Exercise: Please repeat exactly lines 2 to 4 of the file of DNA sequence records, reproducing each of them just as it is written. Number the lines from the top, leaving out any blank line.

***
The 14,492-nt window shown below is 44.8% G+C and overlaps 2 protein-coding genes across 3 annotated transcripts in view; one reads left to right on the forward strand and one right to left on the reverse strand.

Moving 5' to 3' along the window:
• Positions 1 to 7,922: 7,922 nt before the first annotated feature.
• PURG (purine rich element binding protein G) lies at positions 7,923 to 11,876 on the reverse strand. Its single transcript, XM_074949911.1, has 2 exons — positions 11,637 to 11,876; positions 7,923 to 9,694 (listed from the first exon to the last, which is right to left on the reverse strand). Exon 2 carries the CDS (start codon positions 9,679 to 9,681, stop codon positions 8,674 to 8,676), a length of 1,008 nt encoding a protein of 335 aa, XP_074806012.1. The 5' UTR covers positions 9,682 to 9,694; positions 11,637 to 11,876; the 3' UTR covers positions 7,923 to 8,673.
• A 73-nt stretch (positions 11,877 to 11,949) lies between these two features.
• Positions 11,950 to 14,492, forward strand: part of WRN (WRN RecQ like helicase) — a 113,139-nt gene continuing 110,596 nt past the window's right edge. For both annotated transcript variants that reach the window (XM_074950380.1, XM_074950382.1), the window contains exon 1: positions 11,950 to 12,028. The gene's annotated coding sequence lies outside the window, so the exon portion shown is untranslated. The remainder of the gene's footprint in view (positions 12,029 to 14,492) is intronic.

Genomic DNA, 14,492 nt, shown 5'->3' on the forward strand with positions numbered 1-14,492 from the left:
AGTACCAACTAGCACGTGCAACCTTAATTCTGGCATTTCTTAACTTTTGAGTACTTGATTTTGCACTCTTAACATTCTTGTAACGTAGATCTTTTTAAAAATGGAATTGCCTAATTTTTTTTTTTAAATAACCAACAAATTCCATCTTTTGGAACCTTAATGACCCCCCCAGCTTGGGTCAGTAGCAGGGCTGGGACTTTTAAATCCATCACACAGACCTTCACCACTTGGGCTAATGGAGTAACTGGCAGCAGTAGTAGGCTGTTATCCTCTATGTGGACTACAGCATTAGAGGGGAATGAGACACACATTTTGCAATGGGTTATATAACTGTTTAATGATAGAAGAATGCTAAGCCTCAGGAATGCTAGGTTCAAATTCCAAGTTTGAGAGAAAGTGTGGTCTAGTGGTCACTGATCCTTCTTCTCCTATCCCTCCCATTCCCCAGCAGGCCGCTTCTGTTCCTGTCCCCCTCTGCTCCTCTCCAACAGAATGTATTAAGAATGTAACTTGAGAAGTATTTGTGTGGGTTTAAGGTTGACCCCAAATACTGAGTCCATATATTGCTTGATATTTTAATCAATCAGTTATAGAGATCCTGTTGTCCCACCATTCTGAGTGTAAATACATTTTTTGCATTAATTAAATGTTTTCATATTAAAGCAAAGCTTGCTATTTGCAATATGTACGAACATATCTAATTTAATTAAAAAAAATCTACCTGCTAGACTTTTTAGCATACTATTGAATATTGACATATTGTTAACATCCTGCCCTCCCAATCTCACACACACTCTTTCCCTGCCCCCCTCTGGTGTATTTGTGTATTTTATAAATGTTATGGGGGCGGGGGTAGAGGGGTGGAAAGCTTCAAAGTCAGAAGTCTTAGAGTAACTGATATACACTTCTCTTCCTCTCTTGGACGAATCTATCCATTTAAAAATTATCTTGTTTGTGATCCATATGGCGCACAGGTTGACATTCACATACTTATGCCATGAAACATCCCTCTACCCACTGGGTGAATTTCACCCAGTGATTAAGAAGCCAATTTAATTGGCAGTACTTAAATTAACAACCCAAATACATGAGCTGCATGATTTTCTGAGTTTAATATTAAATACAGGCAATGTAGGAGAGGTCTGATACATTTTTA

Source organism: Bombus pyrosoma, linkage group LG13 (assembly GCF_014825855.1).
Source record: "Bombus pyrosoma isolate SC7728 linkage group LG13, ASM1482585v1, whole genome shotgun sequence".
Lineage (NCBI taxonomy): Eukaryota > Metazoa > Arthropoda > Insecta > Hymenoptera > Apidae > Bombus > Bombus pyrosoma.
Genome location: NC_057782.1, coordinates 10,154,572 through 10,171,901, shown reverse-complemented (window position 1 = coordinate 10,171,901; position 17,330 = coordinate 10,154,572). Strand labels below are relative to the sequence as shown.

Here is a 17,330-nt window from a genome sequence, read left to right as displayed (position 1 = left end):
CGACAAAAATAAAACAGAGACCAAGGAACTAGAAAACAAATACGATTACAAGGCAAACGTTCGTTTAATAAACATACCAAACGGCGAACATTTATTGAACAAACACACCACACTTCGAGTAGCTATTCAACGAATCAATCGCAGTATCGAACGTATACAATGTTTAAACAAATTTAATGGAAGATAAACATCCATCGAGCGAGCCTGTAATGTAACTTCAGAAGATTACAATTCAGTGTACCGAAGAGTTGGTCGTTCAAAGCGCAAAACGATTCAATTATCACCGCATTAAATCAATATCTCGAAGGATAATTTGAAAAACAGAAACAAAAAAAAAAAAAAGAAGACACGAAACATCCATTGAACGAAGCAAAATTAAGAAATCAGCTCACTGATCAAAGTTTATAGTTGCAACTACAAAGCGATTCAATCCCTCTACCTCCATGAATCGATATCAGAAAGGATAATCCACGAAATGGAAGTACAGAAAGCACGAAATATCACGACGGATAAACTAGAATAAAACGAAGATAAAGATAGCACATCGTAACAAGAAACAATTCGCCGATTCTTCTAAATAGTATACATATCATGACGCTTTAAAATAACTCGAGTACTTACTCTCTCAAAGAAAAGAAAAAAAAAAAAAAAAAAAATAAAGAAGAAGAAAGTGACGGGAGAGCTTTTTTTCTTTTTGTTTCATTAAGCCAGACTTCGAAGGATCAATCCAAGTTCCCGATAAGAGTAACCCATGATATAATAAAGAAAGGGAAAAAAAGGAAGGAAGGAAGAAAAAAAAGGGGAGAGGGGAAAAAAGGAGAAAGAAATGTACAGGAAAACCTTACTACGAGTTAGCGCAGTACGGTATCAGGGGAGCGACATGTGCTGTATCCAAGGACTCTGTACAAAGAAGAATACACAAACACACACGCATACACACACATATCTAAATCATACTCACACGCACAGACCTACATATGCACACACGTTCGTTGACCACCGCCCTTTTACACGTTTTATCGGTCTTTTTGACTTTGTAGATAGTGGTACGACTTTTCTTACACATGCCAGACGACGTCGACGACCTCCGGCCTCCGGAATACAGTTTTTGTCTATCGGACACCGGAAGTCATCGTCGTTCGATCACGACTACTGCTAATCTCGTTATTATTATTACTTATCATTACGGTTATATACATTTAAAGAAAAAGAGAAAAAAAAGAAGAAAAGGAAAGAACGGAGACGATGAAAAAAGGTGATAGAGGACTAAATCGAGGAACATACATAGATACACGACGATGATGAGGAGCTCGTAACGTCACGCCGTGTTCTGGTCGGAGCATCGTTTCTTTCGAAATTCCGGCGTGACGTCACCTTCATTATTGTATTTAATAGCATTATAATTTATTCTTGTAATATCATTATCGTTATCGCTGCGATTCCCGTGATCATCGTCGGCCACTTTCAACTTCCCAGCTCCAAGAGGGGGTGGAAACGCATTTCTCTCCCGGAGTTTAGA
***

Moving 5' to 3' along the window:
• Positions 1 to 7,922: 7,922 nt before the first annotated feature.
• PURG (purine rich element binding protein G) lies at positions 7,923 to 11,876 on the reverse strand. Its single transcript, XM_074949911.1, has 2 exons — positions 11,637 to 11,876; positions 7,923 to 9,694 (listed from the first exon to the last, which is right to left on the reverse strand). Exon 2 carries the CDS (start codon positions 9,679 to 9,681, stop codon positions 8,674 to 8,676), a length of 1,008 nt encoding a protein of 335 aa, XP_074806012.1. The 5' UTR covers positions 9,682 to 9,694; positions 11,637 to 11,876; the 3' UTR covers positions 7,923 to 8,673.